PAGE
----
HoopsHype.com Articles

Waiting for Rudy
by David Carro / March 19, 2004

Talk about passion for the game? Beat this: Rudy Fernandez, the best NBA prospect in Spain since Pau Gasol, took his first steps as a baby with a basketball in his hands.

That was 18 years ago. Since those days, Fernandez has done many other things with the ball in his hands. And all of them good.

Most recently, he was named MVP of the Spanish Cup, one of the most prestigious tournaments in FIBA basketball. This year, the tourney featured the likes of Juan Carlos Navarro, Dejan Bodiroga, Luis Scola, Antonis Fotsis, Elmer Bennett – all of them drafted by NBA teams – and future first-round picks like Tiago Splitter and Anderson Varejao.

With those credentials, it should come as no surprise that the 6-foot-5, 186-pound shooting guard from Joventut Badalona – the same team in which Utah's point guard Raul Lopez grew up – is already considered a potential lottery pick in this year's draft.

But the NBA may have to wait, according to Fernandez.

Although that's no longer the trend, there was a time when European stars waited till they did something big overseas before making the jump to the NBA. In that sense, Fernandez is old-school.

Right now, his focus is on Joventut and the possibility of playing in the Olympic Games with the Spanish National Team this summer.

“I will only enter this year's draft if I win the ACB (Spanish league) with Joventut,” says Fernandez when asked about his future in the NBA. "Yes, that is the only way I would declare for the draft – and my family is going to have the most important influence on my decision.”

When it comes to basketball, his family should know well. Both his mother and his father played for Joventut – one of the elite squads in Europe some years ago – and his sister Marta is a member of the Spanish National team. She has rejected offers from WNBA teams for the chance to play in Athens this summer.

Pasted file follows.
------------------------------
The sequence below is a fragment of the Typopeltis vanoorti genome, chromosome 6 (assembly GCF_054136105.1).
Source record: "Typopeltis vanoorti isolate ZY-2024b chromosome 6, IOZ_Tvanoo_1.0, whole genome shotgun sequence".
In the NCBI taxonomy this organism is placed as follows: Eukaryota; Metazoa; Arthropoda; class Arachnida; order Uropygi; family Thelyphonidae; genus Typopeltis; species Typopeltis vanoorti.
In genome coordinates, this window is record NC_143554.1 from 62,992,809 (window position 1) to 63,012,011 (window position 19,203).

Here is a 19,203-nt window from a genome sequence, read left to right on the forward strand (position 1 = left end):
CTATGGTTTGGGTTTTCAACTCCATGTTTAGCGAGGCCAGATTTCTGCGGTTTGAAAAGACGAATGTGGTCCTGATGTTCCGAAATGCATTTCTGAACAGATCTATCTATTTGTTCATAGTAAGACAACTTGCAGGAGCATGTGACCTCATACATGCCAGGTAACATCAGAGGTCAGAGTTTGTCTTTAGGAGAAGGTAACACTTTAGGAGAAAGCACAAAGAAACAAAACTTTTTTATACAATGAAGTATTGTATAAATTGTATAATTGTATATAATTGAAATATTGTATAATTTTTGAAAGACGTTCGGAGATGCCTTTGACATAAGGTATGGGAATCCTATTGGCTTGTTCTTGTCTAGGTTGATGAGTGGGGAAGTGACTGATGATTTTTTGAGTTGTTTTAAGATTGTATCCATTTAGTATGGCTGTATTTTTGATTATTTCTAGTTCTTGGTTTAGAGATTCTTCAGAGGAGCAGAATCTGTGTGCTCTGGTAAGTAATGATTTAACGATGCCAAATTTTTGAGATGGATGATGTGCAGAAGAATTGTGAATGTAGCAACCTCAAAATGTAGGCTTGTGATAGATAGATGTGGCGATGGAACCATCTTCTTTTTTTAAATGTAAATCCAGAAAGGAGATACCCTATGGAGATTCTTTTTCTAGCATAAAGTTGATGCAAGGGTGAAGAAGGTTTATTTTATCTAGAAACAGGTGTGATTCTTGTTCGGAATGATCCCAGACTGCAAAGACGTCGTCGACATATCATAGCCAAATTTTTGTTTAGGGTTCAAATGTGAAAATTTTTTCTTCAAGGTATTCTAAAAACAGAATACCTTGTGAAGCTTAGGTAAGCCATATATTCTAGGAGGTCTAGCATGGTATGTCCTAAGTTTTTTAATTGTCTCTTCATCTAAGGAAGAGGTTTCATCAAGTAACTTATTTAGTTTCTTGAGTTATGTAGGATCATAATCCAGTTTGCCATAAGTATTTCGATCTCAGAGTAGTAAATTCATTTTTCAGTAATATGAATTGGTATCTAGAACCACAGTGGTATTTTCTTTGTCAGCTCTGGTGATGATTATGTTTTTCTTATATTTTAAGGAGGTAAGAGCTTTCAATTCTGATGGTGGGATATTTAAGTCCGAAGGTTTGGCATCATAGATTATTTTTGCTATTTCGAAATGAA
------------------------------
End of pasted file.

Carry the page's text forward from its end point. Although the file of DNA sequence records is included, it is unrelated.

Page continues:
Playing in the Olympic Games should be an easier task for Rudy. He's having a breakout year in Spain playing a type of basketball that is foreign to most Euros.

“I like to run and play one-on-one basketball," Fernandez says. "My favorite move is penetrating to the basket and finish with a dunk.

"If I have to talk about my weaknesses, I would have to say that I need to work on my body to gain muscle and continue to be better defensively.”

Although too weak for NBA standards, he is certainly not a liability on the defensive end. Fernandez has very good legs and is one of the leaders in steals in the Spanish league. The comparisons with Spurs guard Emanuel Ginobili are all over the place.

One area in which Manu may not be able match Fernandez is his scoring ability – especially from beyond the arc. Last year, he hit 11 three-pointers in a game against FC Barcelona junior team. His offensive talent has not gone unnoticed. “He could be a devastating offensive force in the NBA," an NBA scout told ESPN a couple of weeks ago.

BE LIKE T-MAC

Unlike many other Euro prospects, Fernandez follows the NBA closely – particularly the Orlando Magic.

“My dream is to play against Tracy McGrady, he is my idol,” Fernandez says. Why? "Because he is a player that can do everything and can score 62 points in a game. That's a good reason, uh? He is the real deal and I would like to be like him one day.”

Fernandez often wakes up late at night to watch NBA games, which are aired around 3 am on Spanish TV.

“I like the Wolves this year. They have a great team now with Cassell and Spree. I think they are going to make something big. I like to watch them play. But I'm loyal to Orlando because McGrady plays there and I was also a fan of the team during the Penny and Shaq era.”

But he knows where the good basketball is.

“In the West, of course. As a team concept, the best style of play is in the West. But in the East you have great showmen like T-Mac and Iverson.”

Fernandez, a showman on the court himself, could join them in the league whenever he decides the time has come. The NBA is waiting for him, that's for sure.

David Carro writes for Gigantes and is a regular contributor to HoopsHype.com